Why Auto Insurance Rates Will Rise Sharply In 2023

Why Auto Insurance Rates Will Rise Sharply In 2023

| December 13, 2022

Auto insurance rates will rise sharply in 2023. Why is this happening?

During the COVID lockdowns in 2020, the California Department of Insurance (DOI) strongly encouraged auto insurance carriers to give rebates and/or to allow lower annual mileage, both of which resulted in lower costs for consumers, and most insurers complied.  Since then, most consumers have been driving more again, and auto carriers haven't yet caught up. Many auto policies are rated incorrectly for annual mileage, and policy rates have generally been artificially low, even though their annual mileage has increased. 

Add to that an unprecedented combination of factors, all happening at the same time -  high inflation, higher frequency and severity of accidents even higher than pre-COVID levels, supply chain issues, and increased labor costs - creating higher costs to the carriers.  Carriers are trying to catch up to the correct ratings, but the DOI, which regulates and approves those rates has a slow moving bureaucracy, so most of these rate increases that needed to happen in 2021 will not be reviewed and approved until 2023.  Because they are so far behind, I anticipate a second rate increase request shortly after the first one is approved, which means a double-whammy, two rate increases in one year.  In my opinion, the DOI is not benefiting the consumer by delaying the inevitable, justifiable rate increases by the auto insurers of California.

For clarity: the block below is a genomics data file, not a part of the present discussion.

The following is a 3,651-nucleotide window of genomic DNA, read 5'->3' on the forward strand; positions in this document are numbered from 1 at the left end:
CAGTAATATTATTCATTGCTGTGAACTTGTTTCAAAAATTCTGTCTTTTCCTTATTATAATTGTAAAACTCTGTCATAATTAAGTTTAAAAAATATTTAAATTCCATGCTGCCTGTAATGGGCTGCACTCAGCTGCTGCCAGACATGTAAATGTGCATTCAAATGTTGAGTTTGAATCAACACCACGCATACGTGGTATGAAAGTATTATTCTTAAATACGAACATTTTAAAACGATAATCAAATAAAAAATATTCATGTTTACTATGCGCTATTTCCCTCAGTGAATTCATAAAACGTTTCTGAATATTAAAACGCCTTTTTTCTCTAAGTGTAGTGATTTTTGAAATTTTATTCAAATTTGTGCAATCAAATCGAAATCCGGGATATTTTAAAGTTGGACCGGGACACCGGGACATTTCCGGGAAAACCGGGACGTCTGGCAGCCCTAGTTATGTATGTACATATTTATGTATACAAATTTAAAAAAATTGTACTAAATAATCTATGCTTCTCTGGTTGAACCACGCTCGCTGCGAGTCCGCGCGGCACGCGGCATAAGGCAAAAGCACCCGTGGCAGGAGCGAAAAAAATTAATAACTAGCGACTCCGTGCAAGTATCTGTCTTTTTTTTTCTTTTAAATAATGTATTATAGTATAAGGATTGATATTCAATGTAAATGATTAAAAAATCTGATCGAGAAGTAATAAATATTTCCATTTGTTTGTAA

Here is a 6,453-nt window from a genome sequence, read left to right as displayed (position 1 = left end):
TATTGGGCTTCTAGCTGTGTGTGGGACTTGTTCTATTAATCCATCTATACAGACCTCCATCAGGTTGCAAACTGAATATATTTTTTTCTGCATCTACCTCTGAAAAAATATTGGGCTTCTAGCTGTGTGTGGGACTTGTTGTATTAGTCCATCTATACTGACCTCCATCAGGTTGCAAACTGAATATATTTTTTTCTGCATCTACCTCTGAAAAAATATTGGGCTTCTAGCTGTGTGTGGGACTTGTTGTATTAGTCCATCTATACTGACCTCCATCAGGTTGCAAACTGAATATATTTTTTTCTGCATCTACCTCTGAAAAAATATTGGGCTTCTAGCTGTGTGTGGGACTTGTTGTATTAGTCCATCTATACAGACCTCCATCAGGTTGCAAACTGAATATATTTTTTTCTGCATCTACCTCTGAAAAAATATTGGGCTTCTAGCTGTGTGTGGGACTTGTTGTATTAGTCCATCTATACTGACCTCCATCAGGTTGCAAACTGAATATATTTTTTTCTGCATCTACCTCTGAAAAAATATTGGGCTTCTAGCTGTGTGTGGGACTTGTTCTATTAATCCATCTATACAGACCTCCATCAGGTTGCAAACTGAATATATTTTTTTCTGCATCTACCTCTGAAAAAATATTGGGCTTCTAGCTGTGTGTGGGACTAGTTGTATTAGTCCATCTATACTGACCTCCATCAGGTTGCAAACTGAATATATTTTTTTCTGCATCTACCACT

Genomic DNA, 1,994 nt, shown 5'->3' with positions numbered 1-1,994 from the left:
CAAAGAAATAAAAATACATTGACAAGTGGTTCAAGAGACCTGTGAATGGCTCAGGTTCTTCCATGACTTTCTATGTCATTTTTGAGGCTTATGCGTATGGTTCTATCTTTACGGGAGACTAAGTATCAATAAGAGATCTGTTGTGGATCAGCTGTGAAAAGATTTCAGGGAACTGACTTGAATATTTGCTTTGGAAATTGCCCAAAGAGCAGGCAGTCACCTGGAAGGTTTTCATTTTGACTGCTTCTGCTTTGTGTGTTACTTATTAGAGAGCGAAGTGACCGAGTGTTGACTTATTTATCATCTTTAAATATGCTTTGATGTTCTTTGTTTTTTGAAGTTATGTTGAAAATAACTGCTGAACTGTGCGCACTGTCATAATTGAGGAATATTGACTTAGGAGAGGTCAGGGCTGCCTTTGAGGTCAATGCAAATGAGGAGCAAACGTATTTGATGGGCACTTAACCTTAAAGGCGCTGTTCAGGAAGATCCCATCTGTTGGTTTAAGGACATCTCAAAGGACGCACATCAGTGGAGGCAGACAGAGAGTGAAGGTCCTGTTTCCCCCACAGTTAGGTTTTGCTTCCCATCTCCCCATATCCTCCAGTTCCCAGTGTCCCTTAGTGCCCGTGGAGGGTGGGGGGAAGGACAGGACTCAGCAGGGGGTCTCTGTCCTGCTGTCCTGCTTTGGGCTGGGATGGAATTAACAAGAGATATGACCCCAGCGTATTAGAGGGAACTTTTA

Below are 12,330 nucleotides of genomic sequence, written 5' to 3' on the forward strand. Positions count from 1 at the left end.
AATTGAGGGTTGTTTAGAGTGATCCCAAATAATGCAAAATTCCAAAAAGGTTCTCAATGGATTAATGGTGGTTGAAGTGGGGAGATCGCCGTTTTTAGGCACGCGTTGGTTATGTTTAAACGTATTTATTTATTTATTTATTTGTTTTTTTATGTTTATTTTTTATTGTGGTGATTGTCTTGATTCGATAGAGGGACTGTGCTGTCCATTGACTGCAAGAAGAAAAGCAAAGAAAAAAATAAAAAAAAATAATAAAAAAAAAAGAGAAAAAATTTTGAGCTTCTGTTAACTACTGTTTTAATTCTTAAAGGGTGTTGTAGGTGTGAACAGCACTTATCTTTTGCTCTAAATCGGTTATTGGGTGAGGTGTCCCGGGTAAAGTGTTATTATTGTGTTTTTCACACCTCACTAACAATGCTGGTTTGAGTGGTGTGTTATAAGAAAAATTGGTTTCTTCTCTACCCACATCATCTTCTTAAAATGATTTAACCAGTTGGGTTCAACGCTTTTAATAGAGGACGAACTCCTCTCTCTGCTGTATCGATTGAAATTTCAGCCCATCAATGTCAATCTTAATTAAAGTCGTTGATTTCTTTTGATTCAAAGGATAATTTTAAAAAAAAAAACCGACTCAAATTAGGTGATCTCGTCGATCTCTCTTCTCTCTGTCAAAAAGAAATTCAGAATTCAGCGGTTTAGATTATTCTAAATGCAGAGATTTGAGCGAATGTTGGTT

To sum up, auto insurers are still using 2020 or 2021 approved rates in 2022, while they wait for their requested rate changes to offset inflation and other issues that have increased their costs.  It's certainly not ideal that you will experience a double dose of increased rates in 2023.  What can you do? Double check that you are receiving every discount available, and that the coverages you have make sense for your situation.  Contact us if you'd like a review of your current policy.